The Volume of a Pyramid is One-Third that of a Prism
Ever wonder why the volume of a pyramid is a one-third the volume of a prism with the same base and height? Here is a way to show that it is true. To show that this cube has three times the volume of the pyramid, you can create three new pyramids that have the same volume as the original one. Assemble these three pyramids to form a cube.
- Cut out three copies of the first pattern piece and one of the other as marked.
- Fold and glue them into pyramids.
- Stack the three identical pyramids to form a cube. Notice that all the pyramids have congruent bases and the same height, so they all have the same volume. This shows that a cube with the same base and height has three times the volume of the pyramid.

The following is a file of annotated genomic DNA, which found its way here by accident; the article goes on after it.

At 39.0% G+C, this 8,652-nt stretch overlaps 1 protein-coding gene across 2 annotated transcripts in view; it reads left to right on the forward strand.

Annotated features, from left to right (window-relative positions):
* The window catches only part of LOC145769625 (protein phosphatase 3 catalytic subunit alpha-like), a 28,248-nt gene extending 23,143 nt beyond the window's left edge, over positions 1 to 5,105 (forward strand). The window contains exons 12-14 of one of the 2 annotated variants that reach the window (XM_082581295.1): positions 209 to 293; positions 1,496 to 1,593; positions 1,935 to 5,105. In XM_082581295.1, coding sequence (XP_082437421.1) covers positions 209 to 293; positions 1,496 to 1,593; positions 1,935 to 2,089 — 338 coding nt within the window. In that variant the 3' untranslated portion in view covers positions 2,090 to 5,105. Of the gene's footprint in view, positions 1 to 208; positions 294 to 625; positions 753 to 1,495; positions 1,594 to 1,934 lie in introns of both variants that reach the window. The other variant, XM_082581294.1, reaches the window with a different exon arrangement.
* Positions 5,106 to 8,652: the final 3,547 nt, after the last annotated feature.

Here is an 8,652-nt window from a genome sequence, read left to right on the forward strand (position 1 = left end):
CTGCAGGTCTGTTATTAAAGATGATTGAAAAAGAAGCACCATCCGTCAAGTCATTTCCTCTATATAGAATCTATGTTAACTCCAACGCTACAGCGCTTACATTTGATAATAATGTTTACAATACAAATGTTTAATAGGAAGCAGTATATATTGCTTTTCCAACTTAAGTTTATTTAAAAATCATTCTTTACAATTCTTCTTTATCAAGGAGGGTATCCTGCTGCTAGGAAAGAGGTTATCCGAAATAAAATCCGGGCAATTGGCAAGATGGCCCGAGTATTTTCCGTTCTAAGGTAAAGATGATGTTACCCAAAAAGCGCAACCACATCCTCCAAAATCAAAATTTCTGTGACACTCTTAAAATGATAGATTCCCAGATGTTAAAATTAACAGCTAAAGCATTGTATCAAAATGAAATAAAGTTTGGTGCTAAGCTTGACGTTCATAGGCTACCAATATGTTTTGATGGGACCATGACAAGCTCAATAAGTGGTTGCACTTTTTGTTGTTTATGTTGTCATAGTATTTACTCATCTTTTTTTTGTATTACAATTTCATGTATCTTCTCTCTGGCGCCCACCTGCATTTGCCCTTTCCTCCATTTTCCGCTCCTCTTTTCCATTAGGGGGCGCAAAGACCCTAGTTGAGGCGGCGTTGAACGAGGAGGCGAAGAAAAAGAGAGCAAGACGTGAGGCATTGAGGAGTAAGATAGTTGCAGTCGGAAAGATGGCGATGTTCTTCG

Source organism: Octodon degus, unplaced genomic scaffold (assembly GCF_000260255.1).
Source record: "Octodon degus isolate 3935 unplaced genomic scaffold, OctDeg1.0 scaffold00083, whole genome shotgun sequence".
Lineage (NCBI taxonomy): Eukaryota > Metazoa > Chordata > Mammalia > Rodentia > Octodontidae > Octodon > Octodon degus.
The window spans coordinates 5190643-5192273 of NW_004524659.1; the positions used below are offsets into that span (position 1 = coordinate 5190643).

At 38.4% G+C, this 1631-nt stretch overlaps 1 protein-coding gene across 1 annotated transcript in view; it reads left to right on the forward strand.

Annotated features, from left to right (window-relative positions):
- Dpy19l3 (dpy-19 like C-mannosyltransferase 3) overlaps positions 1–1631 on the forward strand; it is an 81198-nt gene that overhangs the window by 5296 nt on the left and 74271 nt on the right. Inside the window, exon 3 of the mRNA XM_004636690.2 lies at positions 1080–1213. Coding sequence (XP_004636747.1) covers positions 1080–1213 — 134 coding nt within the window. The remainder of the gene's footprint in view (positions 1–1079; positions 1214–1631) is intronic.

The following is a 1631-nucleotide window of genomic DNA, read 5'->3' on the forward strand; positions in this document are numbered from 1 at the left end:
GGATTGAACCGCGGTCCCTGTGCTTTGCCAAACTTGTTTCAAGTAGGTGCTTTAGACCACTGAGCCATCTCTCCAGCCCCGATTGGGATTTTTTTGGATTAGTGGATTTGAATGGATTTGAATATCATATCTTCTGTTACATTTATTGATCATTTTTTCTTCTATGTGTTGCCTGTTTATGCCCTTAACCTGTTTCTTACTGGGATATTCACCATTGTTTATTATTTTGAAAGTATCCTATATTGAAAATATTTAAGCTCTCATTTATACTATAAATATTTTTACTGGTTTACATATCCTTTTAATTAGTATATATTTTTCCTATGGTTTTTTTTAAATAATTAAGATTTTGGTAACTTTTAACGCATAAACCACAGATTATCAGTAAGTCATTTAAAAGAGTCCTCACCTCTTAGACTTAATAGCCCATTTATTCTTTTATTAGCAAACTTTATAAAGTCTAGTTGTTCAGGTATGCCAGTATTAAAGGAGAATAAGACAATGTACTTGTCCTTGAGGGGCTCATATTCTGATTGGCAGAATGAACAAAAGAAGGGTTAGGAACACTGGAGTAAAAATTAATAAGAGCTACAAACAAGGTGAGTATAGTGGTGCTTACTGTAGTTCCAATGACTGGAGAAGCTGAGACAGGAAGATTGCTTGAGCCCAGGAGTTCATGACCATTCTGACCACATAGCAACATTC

- This demonstration relies on the fact that two pyramids with congruent bases and equal heights have the same volume. To convince yourself that this is true, think about cutting a pyramid out of a stack of paper. You can shift the layers of paper into different orientations. You can make your pyramid slant in all sorts of directions. Of course, as you shift the paper, you don't change its volume so all pyramids you make have the same volume.